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AWARE celebrating Earth Day

A full week of events planned around internationally recognized day



It is one day before Earth Day and Claire Ruddy is looking for a little commitment.

Through a wet, windy and snowy morning in Whistler Village Ruddy stood under an Association of Whistler Area Residents for the Environment (AWARE) tent with AWARE volunteers encouraging village strollers to write a pledge, have an Instagram picture taken with their pledge and then allow the photo to be uploaded to the Internet to share the pledge with friends and family.

Ruddy, the president of AWARE, said some of the common pledges included vows to compost, grow vegetables, cycle more and reduce garbage.

“Lots of people are interested in Earth Day,” said Ruddy of the internationally declared date of April 22.

Earth Day celebrations haven’t received a significant amount of energy the last few years from AWARE as Ruddy said the organization has been finding its feet the last two years.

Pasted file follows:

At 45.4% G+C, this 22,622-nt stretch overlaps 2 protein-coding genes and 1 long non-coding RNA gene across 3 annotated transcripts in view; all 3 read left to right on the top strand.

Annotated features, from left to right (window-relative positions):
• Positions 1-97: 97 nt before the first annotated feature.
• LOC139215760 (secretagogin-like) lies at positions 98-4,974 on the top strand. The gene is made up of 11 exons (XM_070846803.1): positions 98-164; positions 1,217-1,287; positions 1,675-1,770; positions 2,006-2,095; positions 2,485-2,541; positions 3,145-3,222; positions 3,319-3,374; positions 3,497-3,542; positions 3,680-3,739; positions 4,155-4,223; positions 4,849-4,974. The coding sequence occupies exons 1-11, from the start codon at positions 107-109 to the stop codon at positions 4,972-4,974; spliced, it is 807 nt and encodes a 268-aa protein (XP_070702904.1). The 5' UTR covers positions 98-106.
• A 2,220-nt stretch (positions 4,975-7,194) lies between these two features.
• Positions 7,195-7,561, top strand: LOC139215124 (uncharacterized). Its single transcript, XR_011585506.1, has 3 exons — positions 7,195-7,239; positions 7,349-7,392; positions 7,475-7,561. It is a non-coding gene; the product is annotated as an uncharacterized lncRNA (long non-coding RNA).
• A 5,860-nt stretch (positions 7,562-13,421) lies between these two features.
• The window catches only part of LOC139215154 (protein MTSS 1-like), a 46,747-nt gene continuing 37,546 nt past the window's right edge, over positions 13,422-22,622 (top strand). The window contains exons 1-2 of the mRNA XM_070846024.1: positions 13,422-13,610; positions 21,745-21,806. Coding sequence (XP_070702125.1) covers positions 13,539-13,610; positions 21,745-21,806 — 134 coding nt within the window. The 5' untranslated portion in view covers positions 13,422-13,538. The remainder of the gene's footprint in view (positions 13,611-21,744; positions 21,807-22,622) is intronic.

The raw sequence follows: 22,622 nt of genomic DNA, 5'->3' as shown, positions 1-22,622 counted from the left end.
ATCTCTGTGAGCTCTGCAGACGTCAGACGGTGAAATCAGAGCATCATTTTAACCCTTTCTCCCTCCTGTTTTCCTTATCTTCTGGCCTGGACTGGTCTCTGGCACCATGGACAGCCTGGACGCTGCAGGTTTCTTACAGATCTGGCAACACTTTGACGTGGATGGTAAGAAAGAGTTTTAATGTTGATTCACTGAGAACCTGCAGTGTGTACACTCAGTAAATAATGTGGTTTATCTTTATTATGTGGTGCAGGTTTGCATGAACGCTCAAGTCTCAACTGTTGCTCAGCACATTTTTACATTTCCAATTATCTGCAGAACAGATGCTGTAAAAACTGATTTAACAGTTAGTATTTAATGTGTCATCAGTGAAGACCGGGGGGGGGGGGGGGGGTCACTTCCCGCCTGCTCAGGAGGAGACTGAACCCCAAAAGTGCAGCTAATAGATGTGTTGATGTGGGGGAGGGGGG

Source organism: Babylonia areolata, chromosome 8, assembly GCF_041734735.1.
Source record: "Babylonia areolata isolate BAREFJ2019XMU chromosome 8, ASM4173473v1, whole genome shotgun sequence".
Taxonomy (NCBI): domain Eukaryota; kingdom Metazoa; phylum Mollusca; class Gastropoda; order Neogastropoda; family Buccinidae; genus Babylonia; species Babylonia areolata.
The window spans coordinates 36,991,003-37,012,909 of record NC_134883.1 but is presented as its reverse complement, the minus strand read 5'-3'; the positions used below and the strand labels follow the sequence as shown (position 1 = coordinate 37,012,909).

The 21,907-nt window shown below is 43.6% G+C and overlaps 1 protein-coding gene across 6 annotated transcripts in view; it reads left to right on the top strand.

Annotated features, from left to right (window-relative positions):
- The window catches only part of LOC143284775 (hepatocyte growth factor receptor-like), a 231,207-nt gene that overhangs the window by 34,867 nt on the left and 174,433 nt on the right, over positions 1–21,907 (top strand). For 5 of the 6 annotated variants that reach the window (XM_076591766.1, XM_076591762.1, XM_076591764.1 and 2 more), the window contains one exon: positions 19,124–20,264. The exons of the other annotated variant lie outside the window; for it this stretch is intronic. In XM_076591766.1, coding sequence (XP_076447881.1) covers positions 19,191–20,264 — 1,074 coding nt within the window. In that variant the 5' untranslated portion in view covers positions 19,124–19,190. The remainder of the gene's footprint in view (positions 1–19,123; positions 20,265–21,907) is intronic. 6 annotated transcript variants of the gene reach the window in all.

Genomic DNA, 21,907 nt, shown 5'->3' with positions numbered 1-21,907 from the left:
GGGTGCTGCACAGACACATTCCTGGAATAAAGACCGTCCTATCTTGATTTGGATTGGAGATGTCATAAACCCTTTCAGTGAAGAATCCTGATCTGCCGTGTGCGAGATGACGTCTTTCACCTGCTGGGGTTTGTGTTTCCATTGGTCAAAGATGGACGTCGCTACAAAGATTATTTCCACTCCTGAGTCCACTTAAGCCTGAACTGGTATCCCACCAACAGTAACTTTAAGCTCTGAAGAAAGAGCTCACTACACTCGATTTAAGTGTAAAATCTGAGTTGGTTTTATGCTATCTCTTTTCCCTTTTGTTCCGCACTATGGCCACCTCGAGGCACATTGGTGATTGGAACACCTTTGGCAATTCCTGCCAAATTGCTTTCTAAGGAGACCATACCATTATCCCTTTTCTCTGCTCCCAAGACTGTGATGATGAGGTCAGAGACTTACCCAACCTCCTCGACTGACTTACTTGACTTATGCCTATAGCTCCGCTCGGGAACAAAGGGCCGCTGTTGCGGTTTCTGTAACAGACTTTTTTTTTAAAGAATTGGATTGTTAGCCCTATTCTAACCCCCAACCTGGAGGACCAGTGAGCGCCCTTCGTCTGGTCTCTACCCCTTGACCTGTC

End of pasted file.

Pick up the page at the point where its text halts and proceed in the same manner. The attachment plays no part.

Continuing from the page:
“This format has worked really well, it has been really good at engaging individuals and it has been super fun,” Ruddy said of the effort to collect Earth Day pledges on the Village Stroll.

In addition to collecting pledges on the eve of Earth Day, AWARE members are getting together for a potluck dinner at Ruddy’s house on the actual day.

“There seems to be a lot of people going,” said Ruddy with some worry that her house might become crowded. “We also have a screening of Vegucated, the movie, which we’re doing in partnership with Earthsave. The impacts of our food choices are huge and environmental. We also have our AWARE Nature Kids Club, which is next Sunday, the 28th, and that is focusing on plastics. Again, another huge environmental issue.”

A talk on growing a garden in Whistler is scheduled for May 1. The Whistler Museum is hosting the talk at 6 p.m. and the discussion will offer tips on how to produce food in Whistler’s short growing season. The creation of container gardens will be covered along with vertical gardens how to maximize food growing in small backyards.

For families that want to make a green difference Ruddy said the biggest and simplest impact can be made through careful consideration of all purchases.

“Think about what your food is packaged in, think about whether you need that item of clothing, do you really need that new jacket?” said Ruddy. “Consume less would be my key take-away.”

With two volunteers working with her at the pledge tent, Ruddy said AWARE is always open to getting more help. New volunteers can contact the group through the AWARE website ( or write a note on the group’s Facebook page.